“Political rally,” Hank said.

“Ah.” The smile returned. “So this is you escaping the realities of politics?” He nodded, a gesture that seemed to encompass the whole open bookfair, and maybe himself as well.

“Everyone likes to escape politics,” Hank said.

“So this rally,” the man said. The accent was a little stronger now. “It gives you a hotel room?”

Hank had to swallow again. He nodded.

*

Beneath the shirt and suspenders was an expanse of skin that felt hot to the touch. Hank kissed him feverishly, and the man took hold of Hank’s neck in one hand, guiding him down. He went there willingly, and gladly.

Hank’s hands shook. This man was handsome and it had been a while since he’d had the opportunity. He knelt in front, but nearly lost his balance when his knee struck one of the books. It had fallen from the man’s basket when the man had tossed it aside.

“Careful,” the man said.

Hank picked up the book. On the cover, a face made up from various body parts and strange shadows met his gaze, and he suppressed a shiver. He put it back in the basket.

“Not a fan of fantasy?”

Hearing his own words said back to him, and with a teasing lilt of the man’s strange accent brought Hank back to the task at hand. His fingers worked the man’s zipper.

“Not that kind of fantasy,” Hank said.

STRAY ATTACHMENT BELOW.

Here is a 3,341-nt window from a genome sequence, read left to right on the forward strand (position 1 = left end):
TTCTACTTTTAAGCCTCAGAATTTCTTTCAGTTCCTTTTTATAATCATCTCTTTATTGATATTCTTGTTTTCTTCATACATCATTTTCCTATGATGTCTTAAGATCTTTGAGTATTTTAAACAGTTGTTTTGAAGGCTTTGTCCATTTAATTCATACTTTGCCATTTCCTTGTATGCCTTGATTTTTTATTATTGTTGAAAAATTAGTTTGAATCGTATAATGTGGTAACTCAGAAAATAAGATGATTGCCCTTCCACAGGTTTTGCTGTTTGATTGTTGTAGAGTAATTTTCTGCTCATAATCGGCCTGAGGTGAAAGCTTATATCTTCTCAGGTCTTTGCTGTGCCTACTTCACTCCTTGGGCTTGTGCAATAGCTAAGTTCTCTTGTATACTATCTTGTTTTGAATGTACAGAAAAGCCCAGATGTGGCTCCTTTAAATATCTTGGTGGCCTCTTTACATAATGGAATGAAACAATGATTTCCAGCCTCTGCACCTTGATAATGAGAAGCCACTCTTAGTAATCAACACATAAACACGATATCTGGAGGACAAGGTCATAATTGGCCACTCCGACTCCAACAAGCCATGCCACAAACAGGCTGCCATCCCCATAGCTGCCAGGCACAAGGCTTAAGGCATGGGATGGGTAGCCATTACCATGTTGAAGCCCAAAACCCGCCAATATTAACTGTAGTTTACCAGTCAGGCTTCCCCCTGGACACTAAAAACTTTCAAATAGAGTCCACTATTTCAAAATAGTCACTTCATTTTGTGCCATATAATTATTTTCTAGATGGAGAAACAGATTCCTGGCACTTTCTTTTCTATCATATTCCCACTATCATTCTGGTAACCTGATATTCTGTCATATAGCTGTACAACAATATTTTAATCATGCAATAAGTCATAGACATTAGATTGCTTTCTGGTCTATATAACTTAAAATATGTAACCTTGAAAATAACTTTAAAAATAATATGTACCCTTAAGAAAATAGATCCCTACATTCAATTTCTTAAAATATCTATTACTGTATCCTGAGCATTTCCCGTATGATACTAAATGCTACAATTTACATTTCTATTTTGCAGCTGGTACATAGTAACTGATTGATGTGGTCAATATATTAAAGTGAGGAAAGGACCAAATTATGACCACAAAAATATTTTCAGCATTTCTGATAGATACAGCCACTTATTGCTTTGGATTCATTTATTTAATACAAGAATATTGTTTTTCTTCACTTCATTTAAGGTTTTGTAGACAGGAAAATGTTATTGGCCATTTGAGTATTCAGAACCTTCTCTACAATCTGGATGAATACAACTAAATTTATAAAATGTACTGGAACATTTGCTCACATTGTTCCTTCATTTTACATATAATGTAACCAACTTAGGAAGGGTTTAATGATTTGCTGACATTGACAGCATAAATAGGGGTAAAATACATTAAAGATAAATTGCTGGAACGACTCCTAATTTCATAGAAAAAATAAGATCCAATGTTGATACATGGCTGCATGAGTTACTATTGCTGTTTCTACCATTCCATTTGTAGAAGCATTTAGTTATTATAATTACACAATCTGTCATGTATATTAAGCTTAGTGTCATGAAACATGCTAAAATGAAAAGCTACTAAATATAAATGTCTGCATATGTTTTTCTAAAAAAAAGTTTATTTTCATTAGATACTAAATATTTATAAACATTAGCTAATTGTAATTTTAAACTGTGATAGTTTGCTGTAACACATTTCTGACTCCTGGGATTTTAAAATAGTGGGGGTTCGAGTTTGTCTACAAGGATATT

“What about family?” the man said.

Hank paused. “What?”

“Your conference,” the man said. He reached down and took Hank’s right hand. “You take off your ring, but you rally around families?” He smiled again, that same, slow smile. “Or am I wrong?”

Hank hesitated, but the man made no move to stop what he was doing with his other hand. He pulled on the man’s jeans and underwear, exposing him. The man’s smile only grew.

“It’s just politics,” Hank said. “Family is important to a lot of people. Traditional values are important.”

“There we agree,” the man said. He pulled Hank up to his feet again, undoing Hank’s shirt and pulling it open. “Traditions. Rituals.”

“Right,” Hank was having a hard time concentrating. The man’s hands were warm and his fingers seemed to be everywhere at once. Undoing buttons and zippers and touching him. “Values.”

The man leaned in close, and then took Hank’s face in his hands. “Would you like to share my values? A tradition or two? Maybe a ritual?” His accent was thick now, and Hank had never been more turned on in his life.